Materials and methods

Preparation of test materials

WRC sawdust (approximately 20 kg) was obtained from a cedar sawmill in coastal British Columbia. The mill is a secondary manufacturer of WRC and as such produces relatively dry, clean sawdust with very little bark or dirt. Water extraction was selected because it has a low cost and does not require expensive solvent handling equipment. From this sample, five subsamples, approximately 20 g each, were taken for moisture content determination by oven drying. Average moisture content was 26 % (standard deviation 8 %). Approximately 5,5 kg of sawdust (OD equivalent) was refluxed in distilled water for 3 hours, cooled, and passed through a Buchner filter to remove particulate. Extracts were then reduced by rotary evaporation and freeze dried. Extracts were prepared in seven batches with an average yield of 4,3 % of sawdust mass (standard deviation 0,7 %). Approximately 240 g of extract was obtained in total. Sawdust samples were analyzed for extractives following the methods outlined by Daniels and Russell (2007) (Table 1).

Table 1: Extract yield and composition. 

Kiln-dried PSF sapwood and WRC heartwood were sourced from a mill in coastal British Columbia. One hundred and twenty-five blocks each measuring 6 (t) x 25 (r) x 25 (l) mm were cut for dimensional stability testing. Four hundred blocks measuring 6 (t) x 15 (r) x 25 (l) mm were cut for decay testing. The experiment groups are summarized in Table 2.

Extracts were reconstituted in hot distilled water and pressure impregnated into the PSF samples using a full cell process, which included a 30 min initial vacuum at -94 kPa, followed by a 1 h press at 414 kPa. Samples were either dried at 70°C following treatment, or conditioned wet at 60°C for 37 days and then dried at 70°C. The wet conditioning was intended to allow further migration and redistribution of active ingredients in the cell walls. Red pine (Pinus resinosa) sapwood samples were included in decay testing as negative controls to assess fungal vigor. WRC heartwood samples were also included in this study as positive controls.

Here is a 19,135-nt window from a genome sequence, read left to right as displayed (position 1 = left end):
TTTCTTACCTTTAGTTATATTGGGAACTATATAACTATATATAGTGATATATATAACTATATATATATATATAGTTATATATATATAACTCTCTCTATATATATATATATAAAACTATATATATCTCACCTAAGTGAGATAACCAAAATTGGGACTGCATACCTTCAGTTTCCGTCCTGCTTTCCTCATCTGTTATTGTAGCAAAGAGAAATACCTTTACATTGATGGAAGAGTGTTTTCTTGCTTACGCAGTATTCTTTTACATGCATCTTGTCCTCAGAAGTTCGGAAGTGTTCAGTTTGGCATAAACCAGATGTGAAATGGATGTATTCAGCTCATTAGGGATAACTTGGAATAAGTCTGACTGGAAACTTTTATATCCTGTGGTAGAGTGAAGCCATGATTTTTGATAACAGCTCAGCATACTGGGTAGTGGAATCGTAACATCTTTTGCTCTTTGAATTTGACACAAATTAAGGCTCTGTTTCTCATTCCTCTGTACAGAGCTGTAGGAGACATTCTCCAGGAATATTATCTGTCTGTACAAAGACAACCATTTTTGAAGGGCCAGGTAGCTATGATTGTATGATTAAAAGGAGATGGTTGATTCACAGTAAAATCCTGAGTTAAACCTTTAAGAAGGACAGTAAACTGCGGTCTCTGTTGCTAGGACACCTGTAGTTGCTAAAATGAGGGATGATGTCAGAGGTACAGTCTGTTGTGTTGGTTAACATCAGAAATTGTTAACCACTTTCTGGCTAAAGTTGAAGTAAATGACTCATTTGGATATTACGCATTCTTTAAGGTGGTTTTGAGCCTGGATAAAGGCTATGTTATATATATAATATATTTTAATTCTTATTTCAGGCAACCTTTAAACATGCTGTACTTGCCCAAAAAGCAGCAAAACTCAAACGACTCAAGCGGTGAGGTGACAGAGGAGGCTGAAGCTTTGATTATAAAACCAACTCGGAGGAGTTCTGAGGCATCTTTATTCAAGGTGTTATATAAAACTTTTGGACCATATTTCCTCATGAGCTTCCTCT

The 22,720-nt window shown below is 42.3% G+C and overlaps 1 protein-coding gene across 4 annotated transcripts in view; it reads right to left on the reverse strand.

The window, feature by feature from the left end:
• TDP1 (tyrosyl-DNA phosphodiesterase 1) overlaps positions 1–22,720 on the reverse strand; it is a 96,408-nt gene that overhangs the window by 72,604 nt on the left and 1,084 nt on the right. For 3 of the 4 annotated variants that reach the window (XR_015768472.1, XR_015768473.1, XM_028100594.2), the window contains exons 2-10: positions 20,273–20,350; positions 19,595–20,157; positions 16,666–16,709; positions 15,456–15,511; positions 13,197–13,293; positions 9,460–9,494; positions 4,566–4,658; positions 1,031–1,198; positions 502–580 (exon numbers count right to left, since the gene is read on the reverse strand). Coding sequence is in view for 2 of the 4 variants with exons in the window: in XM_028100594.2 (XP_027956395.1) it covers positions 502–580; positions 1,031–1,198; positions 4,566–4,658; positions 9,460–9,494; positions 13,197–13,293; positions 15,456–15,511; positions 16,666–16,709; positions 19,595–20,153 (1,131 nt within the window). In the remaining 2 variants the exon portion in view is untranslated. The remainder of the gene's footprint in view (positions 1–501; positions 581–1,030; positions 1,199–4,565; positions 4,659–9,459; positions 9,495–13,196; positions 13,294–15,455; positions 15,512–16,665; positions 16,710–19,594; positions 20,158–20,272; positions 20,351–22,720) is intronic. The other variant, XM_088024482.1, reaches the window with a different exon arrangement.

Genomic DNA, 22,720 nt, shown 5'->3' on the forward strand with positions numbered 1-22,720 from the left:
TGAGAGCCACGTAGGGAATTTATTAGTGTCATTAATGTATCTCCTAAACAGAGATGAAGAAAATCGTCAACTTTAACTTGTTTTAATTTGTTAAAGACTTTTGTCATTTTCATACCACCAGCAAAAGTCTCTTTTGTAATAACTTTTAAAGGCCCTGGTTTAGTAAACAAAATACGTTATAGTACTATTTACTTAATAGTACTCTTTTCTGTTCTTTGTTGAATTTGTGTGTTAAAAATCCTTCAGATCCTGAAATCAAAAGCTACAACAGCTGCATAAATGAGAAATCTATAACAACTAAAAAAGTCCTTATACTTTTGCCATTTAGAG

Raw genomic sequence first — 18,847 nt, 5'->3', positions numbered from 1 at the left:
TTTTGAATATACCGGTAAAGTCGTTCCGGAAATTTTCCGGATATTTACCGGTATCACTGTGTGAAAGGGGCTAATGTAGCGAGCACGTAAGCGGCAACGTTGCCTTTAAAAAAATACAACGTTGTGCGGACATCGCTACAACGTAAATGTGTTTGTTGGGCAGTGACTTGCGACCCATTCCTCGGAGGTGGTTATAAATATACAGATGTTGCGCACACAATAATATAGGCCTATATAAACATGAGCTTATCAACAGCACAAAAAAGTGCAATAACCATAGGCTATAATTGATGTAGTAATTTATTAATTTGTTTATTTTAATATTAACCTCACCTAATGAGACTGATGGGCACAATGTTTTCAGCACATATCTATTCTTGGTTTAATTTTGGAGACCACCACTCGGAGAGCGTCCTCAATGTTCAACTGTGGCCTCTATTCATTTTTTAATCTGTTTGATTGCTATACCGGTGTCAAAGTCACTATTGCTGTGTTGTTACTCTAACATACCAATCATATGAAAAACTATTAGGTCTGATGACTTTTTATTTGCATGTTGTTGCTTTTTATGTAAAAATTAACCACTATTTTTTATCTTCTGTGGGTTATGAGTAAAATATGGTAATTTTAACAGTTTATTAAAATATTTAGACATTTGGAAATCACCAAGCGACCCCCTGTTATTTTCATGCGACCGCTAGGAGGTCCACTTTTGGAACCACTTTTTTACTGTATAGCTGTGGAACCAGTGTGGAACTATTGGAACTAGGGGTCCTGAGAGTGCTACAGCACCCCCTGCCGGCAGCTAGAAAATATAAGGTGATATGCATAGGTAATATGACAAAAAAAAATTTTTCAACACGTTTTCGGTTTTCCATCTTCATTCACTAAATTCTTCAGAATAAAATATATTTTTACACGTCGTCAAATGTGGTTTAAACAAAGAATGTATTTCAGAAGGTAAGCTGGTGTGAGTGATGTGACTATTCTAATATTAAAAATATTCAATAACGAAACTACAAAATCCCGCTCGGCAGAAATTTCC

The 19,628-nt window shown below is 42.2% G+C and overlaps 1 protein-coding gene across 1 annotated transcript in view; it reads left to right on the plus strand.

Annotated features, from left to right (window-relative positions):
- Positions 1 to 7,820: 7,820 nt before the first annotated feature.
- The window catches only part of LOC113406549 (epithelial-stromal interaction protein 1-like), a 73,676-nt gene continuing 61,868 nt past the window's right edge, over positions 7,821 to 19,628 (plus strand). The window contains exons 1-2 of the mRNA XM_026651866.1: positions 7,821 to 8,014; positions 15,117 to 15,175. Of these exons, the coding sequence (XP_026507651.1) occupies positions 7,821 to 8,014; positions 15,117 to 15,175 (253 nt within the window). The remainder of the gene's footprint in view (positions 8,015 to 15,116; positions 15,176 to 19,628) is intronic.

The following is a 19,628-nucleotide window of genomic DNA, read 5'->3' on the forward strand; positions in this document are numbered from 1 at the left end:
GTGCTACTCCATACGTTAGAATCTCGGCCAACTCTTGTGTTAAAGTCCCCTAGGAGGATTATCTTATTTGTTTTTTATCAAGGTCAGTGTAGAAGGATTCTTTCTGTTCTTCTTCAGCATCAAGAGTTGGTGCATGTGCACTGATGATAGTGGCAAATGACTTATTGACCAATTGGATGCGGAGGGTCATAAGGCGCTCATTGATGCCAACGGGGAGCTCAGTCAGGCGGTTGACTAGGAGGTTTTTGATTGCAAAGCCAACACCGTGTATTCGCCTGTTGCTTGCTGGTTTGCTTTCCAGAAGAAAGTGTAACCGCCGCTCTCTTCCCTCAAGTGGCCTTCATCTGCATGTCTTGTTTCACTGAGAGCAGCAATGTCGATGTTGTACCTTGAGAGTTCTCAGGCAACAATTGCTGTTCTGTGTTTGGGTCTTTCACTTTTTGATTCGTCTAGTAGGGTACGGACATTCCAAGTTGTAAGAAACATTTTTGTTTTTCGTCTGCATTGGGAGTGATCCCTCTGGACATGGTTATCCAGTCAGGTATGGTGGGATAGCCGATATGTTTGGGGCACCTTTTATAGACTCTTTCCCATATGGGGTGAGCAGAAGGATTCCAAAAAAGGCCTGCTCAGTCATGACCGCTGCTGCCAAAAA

Table 2: Experiment summary. 

* Only on leached material.

** Standard deviations shown in parentheses.

Physical tests were conducted on 10 specimen blocks selected from each of the treatment groups listed in Table 2. After these tests were complete, the blocks were leached based on AWPA E11-16 (2016) with modifications. Three additional blocks were included in each leachate group increasing the number leached to nine. Nine blocks from each treatment group used for physical property assessment were impregnated with distilled water in a pressure vessel and placed into beakers with 250mL of distilled water. Water was changed after 6, 24, 48, 101, 169, 217, 268, 316 and 364 hours. Some leachate fractions were analyzed for WRC extractives by HPLC, and blocks were re-conditioned and weighed to determine mass loss. Dimensional stability, hygroscopicity and colour were reassessed on leached blocks using the methods described below.

Physical properties assessments

One block from each treatment group prior to leaching was used for microscopic analysis to confirm that extractives were deposited within the wood. Small cut sections were imaged, uncoated, at 15kV and 1 Torr pressure in a FEI Quanta 400F Environmental Scanning Electron Microscope (ESEM). Areas of similar morphology on the radial faces of the sections were selected for imaging.

Percent shrinkage was calculated in the tangential and radial directions as the ratio of the change in dimension to the wet state dimension. Nine test blocks, previously conditioned to dryness at 40°C and 0% RH, were carefully wetted with distilled water and exposed in an environment chamber 20°C and 95% RH until they reached a constant weight. Each block was then weighed, and tangential and radial dimensions measured with a digital caliper. All blocks were then oven dried, re-weighed, and re-measured. Moisture content was calculated to show that all samples were indeed above the fiber saturation point when in the wet state.

Dry blocks were exposed to 30°C and 90% relative humidity for one week in an environment chamber. Moisture content was determined gravimetrically to assess the relative hygroscopicity of the materials.

Quantitative colour measurements were made using a Konica Minolta CM-700d spectrophotometer. L* defines lightness, with 0 being black and 100 being white. a* defines green/red colour space, where green values are negative and red values are positive. b* defines blue/yellow colour space, where blue values are negative and yellow values positive.

Decay resistance assessments

The test method followed the AWPA E10-16 (2016). All PSF blocks were initially Soxhlet extracted with water and dried prior to obtaining initial weights to reduce the risk of water soluble nutrients affecting the growth of the decay fungi. Forty-eight test blocks were prepared for each treatment group. The blocks were then randomly divided into the two conditioning groups, the first group conditioned wet for 37 days at 60°C then dried at 70oC for 24 h and the second group dried at 70°C for 24 h right after treatment. The twenty blocks that had solution uptakes closest to the target were selected for testing in an eight week soil block test. Conditioned weights were obtained after 24 hours in a 70°C oven. Blocks were then packaged for sterilization and irradiated with two passes at 17 kGy by Iotron industries. Nine were exposed to Gloeophyllum trabeum Ftk 47D and nine to Rhodonia placenta Ftk 120F. Two blocks were placed in soil jars without added inoculum as check block controls. All control sample sets contained ten replicate blocks exposed to each fungi and two uninoculated check blocks.